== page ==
A new study has revealed that the vast majority of hauliers – 96% - are not ready for the end of the Brexit transition period and require clarity on border legislation.

Confusion around the transition is apparent in the results, which showed that 66% of respondents are not prepared to present safety and security declarations at customs – because they assumed these documents are the responsibility of the exporter or importer rather than the haulier or courier.

The survey of employees at 32 UK-based haulage firms by Haulage Exchange found 84% need more clarity on the forthcoming border legislation changes and 47% want more time to get the necessary admin completed.

Almost three in four (72%) believe they will be negatively impacted by customs changes and 28% said they were “not at all prepared” for the end of the transition period.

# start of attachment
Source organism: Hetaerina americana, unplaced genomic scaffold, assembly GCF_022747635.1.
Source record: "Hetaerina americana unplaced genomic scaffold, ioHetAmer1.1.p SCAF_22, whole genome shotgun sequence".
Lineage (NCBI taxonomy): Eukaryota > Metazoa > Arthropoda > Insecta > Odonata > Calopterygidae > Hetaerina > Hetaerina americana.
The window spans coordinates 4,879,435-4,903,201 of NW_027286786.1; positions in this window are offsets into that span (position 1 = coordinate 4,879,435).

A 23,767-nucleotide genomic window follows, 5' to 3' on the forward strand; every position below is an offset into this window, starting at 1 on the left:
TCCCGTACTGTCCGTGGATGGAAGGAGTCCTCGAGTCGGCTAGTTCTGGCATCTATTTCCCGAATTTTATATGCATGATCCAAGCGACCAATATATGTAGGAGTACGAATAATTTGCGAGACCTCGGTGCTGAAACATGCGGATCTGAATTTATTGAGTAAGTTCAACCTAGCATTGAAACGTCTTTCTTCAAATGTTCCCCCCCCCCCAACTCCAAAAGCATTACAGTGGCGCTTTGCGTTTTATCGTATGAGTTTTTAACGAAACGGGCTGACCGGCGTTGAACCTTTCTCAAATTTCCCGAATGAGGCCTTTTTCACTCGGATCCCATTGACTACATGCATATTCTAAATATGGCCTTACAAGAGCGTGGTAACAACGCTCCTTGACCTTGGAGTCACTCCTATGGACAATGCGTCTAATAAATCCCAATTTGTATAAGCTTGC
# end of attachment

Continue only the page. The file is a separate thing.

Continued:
Sam Tyagi, CEO of customs clearance experts KlearNow, said customs procedures were already slow and prone to errors and the situation was set to get worse.

“It’s abundantly obvious that as of right now, there simply aren’t enough staff employed at UK borders to handle the increase in workload brought about by Brexit,” he said. “UK borders are short-handed to the tune of about 50,000 staff and there will be an anticipated five-fold increase in customs entries with Brexit leading to as many 200 million extra customs entries.

“Our fear is that this will quickly lead to a two-tier system with priority given to larger importers who spend more on landing their goods at the expense of smaller businesses and their customers.”